Nov 14, 2012
Red and blue photons: two bright ideas for entanglement
Two independent teams of physicists are the first to have entangled a single photon with a single electron spin held in a quantum dot. Thanks to the ease with which quantum dots can be fabricated and controlled, the breakthrough could lead to practical quantum computers and quantum communication systems.
Entanglement is a quantum effect that allows particles such as photons and electrons to have a closer relationship than predicted by classical physics. For instance, a photon–electron pair can be created experimentally such that if the photon polarization is measured to be in the vertical direction, a measurement of the electron spin would find its spin pointing in the same direction. This occurs in spite of the fact that a measurement on the photon (or electron) alone will reveal a random value.
This close relationship could be put to use in quantum computers, which could in principle outperform today's classical computers. Photons are expected to play an important role in quantum computation because they can carry bits of quantum information (qubits) over long distances. However, photons cannot by their very nature stand still and stationary qubits such as quantum dots are needed to store quantum information. While researchers have already shown that trapped ions and defects in diamond crystals can be entangled with single photons, these systems can be difficult to work with on a practical level.
Colour or polarization
One research team included Kristiaan de Greve and colleagues at Stanford University and focused on quantum information stored in the polarization of the photons. The other team, headed by Atac Imamoglu at ETH Zurich, took a different approach that involves information stored in the wavelength of photons.
Quantum dots are tiny pieces of semiconductor that are compatible with conventional electronics and therefore offer a practical way forward. Both teams used quantum dots formed at the interface between two different semiconductors. A single electron can become trapped in the dot – and because the dot is so small, the electron inhabits a set of atom-like energy levels.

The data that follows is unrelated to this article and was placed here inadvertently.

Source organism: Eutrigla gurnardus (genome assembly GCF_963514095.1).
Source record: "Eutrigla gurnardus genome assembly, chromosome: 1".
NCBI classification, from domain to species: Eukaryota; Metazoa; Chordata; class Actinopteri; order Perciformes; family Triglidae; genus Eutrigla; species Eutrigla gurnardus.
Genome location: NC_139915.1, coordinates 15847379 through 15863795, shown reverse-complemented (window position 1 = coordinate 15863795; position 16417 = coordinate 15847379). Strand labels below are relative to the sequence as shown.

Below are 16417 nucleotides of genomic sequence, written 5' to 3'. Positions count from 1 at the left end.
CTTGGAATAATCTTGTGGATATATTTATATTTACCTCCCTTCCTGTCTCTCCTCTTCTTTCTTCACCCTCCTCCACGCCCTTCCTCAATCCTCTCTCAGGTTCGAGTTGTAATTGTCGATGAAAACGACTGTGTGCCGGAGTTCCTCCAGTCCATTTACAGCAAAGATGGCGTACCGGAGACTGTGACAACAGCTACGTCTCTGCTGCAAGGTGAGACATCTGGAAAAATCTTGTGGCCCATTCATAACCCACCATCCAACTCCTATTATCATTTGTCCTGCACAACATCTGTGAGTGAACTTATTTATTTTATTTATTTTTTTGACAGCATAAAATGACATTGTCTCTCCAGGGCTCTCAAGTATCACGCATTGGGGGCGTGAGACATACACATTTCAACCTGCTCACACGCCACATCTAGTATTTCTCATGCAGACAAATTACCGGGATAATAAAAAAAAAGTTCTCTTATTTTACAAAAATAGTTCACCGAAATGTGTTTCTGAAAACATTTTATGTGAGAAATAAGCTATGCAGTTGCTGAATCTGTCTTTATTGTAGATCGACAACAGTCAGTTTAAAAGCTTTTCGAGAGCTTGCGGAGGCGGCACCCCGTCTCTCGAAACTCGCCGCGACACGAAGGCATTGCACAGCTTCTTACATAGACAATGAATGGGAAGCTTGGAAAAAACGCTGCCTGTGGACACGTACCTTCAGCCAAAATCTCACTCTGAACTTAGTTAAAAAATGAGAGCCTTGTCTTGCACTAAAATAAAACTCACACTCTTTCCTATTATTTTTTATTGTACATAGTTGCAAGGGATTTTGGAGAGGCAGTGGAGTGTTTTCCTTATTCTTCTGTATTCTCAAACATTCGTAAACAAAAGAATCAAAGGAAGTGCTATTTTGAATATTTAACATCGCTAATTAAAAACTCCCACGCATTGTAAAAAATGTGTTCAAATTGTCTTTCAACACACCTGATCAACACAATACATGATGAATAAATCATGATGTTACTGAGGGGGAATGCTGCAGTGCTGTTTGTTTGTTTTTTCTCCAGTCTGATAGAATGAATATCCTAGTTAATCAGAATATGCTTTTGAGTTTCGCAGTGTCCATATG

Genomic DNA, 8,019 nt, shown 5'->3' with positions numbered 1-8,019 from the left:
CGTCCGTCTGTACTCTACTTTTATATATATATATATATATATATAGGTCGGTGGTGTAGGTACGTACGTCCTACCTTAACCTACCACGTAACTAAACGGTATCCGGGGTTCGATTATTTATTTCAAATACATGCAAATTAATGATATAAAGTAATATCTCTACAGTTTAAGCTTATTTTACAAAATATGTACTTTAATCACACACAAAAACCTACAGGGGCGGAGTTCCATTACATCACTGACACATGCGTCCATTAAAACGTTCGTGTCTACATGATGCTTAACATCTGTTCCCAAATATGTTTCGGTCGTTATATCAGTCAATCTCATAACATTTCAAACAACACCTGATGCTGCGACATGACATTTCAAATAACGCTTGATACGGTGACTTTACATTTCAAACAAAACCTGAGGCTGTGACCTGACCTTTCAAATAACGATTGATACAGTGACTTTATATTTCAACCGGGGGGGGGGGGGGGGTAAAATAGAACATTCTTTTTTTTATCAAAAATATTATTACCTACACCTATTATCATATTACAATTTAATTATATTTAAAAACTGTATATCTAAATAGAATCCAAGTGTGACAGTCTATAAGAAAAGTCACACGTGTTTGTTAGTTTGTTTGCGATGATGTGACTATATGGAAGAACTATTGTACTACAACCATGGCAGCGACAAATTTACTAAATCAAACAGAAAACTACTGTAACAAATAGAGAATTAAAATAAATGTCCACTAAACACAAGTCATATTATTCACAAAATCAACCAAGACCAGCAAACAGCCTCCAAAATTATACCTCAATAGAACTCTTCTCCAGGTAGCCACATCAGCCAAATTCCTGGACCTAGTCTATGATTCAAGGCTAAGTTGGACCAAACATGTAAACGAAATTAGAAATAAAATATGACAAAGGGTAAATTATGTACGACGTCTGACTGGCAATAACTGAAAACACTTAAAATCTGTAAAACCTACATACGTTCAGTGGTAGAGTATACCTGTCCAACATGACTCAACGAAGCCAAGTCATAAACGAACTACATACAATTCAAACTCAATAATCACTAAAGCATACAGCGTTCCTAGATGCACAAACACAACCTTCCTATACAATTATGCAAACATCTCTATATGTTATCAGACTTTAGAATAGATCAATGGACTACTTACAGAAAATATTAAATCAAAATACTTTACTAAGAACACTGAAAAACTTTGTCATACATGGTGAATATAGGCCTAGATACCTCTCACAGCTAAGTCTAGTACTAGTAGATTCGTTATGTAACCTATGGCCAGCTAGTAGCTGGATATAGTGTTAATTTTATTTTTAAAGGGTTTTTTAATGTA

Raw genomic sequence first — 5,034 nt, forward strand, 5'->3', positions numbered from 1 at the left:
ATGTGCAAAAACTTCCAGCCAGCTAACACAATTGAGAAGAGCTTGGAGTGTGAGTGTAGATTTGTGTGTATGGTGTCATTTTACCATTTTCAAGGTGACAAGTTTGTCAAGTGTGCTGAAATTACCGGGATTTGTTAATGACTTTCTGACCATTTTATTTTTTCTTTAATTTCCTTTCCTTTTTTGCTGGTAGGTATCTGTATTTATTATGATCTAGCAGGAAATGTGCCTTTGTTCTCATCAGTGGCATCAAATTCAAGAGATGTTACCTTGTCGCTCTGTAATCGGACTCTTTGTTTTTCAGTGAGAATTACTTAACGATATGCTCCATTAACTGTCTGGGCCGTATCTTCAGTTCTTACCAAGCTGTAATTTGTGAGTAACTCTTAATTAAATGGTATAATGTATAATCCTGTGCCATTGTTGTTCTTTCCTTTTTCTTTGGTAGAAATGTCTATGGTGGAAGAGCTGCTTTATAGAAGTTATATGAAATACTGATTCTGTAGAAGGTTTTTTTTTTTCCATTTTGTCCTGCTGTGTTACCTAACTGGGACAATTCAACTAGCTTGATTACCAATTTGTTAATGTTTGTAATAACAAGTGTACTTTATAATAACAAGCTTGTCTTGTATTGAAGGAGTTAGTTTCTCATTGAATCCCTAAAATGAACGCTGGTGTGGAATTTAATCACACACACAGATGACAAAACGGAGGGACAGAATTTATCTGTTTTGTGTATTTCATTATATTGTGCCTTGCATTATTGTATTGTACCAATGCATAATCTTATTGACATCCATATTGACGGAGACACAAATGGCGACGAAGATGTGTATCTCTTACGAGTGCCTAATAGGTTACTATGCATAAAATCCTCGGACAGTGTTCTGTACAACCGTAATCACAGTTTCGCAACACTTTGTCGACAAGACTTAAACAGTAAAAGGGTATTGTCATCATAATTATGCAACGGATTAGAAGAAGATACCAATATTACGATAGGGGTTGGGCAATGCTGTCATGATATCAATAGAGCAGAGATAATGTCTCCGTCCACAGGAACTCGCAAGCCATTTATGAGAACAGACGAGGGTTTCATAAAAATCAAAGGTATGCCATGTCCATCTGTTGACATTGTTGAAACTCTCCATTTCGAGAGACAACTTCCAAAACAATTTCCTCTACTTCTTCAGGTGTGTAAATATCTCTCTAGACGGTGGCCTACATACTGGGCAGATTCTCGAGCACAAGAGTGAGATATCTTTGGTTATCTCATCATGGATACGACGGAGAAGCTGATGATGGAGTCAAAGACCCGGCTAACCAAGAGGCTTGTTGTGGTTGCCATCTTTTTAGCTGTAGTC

Quantum information can be stored in the spin of the electron – with "0" corresponding to spin up and "1" to spin down for example. In both the Stanford and ETH experiments the value of the qubit was set to the spin-up state by firing a "pump" laser pulse at the dots. Then, a second laser pulse is fired at the dot, which pops the electron into a higher energy state. This state can then decay to either a spin-up state with the emission of a "blue" vertically polarized photon or a spin-down state and a "red" photon that is horizontally polarized. Red and blue simply refer to the wavelengths of the photons, with the latter shorter than the former.
Too much entanglement
The process leaves the quantum dot entangled with both the colour and polarization of the photon. For the entangled states to be useful for quantum computing applications, it must involve only one property of the photon. Therefore an important challenge for both teams is how to destroy one type of entanglement without affecting the other.
De Greve and colleagues addressed this by lowering the energy of the photon in a process called "down conversion". This is done by sending the photon through a special crystal that is pumped by an infrared laser. This process has the effect of "smearing together" the two colour states of the photon and removing that aspect of the entanglement – while preserving the polarization. An added benefit of the down-conversion process is that the photon emerges at a wavelength compatible with optical telecommunications systems.
Meanwhile in Switzerland, Imamoglu's team faced the opposite problem of erasing the polarization entanglement while sparing the colour. To do this they relied on the fact that a plane-polarized photon – with horizontal or vertical polarization – can be expressed as a superposition of circularly polarized photon states (clockwise and anticlockwise). The team passed their photon through a polarizing filter puts all photons into an anticlockwise state erasing the polarization entanglement. The laser pulses used to drive the entanglement process were set to have circular polarization, which means that the polarizing filter also prevented this light from swamping the detection of single entangled photons.
In both set-ups the spin of the quantum dot is measured by firing a second laser pulse at the quantum dot. The result involves the emission of a photon with a polarization that is related to the spin state of the quantum dot. By measuring the correlations between the spin-measurement photon and either the colour or polarization of the qubit photon, both teams were able to prove entanglement.
Physicists have already shown that photons can remain entangled after travelling distances of over 100 km in air and therefore this latest development could offer a way to link quantum computers over large distances. Because entangled states are destroyed if an eavesdropper tries to intercept a message, the quantum-dot system could also find use in quantum encryption systems.
Both experiments are described in Nature.